Normally, these grasses have great resiliency. They are similar to a lawn, said Irving A. Mendelssohn, a professor at Louisiana State University who has done studies oil’s effect on the local ecology. If they are damaged only above the ground, they will grow back swiftly. But if the roots die, the plant dies and the ground underneath it sinks into the sea within a year.

A coating with a sheen of oil would do little harm, Dr. Mendelssohn said. But, he said, “if you have oil coming in consistently, the cumulative effect could be severe. If the plants keep getting reoiled, you get a smothering effect. The vegetation could no longer do photosynthesis, and then it can’t sustain itself.”

If the volume of oil does not increase drastically, it is likely to ooze down the saltwater channels, hemmed in by grasses. But then there is the potential nightmare of a tropical storm, even a low-level one, with a surge of several feet that sends oil far into the freshwater marshes, which are more fragile and almost impossible to clean.

That is where the health of the marsh can make a crucial, and possibly fatal, difference. On the way to Terrebonne Bay, which was not yet affected by oil on Friday, Dr. Kolker pointed out signs that the marshes were weak: cypress trees, for example, dying by the side of Route 10. Farther out, local fishermen tell of pelicans whose nests were so crowded onto what remains of sinking barrier islands that they looked like Manhattan co-ops.

The area can only sustain so many environmental insults,” he said.

Leslie Kaufman reported from Cocodrie, La., and Campbell Robertson from New Orleans.

Original article here.


II. Precautionary Tale in Gulf of Mexico
by Stephen Bede Scharper, Toronto Star
"As is becoming painfully clear, the precautionary principle was a no-show both in the decision to expand coastal drilling and in the specific case of BP's Deepwater Horizon rig."

Less than two months ago, U.S. President Barack Obama reversed his campaign promise and opened up 800,000 square kilometres of U.S. coastal waters to offshore oil drilling, ending a 20-year U.S. moratorium on new ocean oil rig construction.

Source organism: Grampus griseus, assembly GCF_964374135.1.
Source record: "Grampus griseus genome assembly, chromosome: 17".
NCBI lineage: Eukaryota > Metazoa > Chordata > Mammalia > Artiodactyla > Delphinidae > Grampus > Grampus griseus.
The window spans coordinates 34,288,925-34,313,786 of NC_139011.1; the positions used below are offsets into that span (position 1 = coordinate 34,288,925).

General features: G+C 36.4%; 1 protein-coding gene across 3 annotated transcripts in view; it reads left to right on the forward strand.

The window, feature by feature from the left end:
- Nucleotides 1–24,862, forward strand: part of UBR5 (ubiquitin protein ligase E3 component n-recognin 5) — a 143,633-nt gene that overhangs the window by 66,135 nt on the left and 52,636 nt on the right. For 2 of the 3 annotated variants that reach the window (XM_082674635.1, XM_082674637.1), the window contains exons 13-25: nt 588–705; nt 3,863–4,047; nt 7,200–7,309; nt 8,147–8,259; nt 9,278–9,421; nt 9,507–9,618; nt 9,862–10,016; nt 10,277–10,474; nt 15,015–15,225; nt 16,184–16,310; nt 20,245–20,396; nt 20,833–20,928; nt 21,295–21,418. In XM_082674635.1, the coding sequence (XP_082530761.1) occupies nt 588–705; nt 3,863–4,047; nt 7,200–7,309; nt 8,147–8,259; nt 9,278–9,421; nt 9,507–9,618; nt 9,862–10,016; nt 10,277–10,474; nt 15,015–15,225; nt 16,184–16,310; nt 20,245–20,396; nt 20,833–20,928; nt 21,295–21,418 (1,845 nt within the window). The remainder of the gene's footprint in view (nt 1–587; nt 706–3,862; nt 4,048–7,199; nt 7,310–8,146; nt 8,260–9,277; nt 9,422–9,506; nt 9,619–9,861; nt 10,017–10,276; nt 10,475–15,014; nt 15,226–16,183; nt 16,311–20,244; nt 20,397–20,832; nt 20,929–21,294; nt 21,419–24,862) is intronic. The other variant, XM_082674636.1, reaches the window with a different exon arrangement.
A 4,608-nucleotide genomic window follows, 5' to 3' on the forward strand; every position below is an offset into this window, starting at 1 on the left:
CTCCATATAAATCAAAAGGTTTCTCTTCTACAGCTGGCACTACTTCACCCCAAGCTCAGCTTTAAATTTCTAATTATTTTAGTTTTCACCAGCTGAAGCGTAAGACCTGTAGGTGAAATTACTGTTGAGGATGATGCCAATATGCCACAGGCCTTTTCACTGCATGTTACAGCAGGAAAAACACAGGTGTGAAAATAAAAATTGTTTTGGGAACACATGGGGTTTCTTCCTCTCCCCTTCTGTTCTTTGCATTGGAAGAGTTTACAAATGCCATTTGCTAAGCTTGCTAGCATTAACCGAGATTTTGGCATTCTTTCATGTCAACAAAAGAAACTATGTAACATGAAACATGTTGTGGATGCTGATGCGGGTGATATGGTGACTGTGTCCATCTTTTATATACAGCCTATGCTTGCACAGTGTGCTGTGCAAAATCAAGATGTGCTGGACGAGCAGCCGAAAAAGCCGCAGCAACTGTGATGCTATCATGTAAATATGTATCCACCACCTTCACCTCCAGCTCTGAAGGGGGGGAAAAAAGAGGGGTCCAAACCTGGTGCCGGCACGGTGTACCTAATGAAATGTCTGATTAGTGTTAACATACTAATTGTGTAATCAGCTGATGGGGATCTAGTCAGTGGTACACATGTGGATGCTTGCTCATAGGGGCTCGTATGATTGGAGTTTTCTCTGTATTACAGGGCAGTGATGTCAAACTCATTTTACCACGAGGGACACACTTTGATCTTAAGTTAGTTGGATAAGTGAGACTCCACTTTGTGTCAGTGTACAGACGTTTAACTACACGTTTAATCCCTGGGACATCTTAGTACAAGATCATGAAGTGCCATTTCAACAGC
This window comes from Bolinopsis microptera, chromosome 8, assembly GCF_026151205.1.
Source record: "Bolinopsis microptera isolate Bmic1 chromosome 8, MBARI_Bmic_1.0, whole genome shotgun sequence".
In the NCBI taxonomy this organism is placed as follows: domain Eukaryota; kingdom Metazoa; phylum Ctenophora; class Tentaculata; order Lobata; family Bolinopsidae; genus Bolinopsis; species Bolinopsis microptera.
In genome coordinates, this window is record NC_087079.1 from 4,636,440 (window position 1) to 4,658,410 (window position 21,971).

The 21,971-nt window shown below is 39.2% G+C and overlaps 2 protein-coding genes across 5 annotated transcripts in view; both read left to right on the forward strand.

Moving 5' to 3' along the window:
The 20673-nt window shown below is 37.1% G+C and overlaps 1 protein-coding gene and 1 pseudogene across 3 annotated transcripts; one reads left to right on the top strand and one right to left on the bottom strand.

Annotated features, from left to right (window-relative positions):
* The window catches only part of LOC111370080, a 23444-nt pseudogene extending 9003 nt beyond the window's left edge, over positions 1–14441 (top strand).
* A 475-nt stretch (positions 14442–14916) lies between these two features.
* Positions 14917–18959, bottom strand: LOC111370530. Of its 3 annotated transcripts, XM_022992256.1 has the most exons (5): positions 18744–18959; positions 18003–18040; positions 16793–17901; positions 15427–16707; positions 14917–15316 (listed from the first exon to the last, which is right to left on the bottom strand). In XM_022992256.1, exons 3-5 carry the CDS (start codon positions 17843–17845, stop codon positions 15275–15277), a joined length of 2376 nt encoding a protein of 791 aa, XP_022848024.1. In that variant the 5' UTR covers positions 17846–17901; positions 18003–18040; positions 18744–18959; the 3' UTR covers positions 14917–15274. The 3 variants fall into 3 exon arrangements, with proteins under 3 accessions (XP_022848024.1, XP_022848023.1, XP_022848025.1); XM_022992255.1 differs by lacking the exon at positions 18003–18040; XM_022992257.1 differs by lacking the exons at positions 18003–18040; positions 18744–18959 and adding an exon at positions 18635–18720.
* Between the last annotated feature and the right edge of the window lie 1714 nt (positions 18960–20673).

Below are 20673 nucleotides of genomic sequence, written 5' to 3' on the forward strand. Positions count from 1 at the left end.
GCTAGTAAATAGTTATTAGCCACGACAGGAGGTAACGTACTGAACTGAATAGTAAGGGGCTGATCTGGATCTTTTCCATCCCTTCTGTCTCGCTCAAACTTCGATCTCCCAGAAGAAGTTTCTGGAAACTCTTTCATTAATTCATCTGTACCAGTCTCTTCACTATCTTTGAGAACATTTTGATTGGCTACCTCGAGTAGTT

"This is not a decision that I've made lightly," Obama stated in making the announcement. "But the bottom line is this: Given our energy needs, in order to sustain economic growth, produce jobs, and keep our businesses competitive, we’re going to need to harness traditional sources of fuel . . ."

Today, following a deadly explosion April 20 that killed 11 workers, British Petroleum's Deepwater Horizon oil well continues to spew life-threatening crude onto the Gulf of Mexico coastline and into the deep ocean currents that swirl toward the Florida Keys, Cuba and the east coast. As more dead marine life washes ashore, the short-sightedness of Obama's thinking is becoming all too apparent.

With oceanographers claiming the gusher will have devastating consequences for marine life and coastal ecosystems, and local shrimp, oyster and other Gulf fisheries severely jeopardized, Obama's comments that such drilling is needed to "sustain economic growth," "secure jobs" and keep "businesses competitive" beg the questions: Whose economic growth? Whose jobs? Whose businesses?

For the fishermen and their families and for the tourist workers in the Florida Keys, the drill and spill approach to ocean oil and gas extraction may well eliminate their jobs, their businesses and their entire livelihoods for years to come. And expanding the areas where such drilling is allowed from the eastern Gulf of Mexico up to northern Delaware, as Obama has authorized, will only increase the risk of such horrific environmental disasters raising their oil-drenched heads in the future.

The notion of the precautionary principle, a type of "pre-emptive prudence," has been invoked in international environmental accords and local decision-making for the past few decades. This principal calls on decision-makers to anticipate negative consequences, even when the scientific data is inconclusive, and to employ measures to prevent them.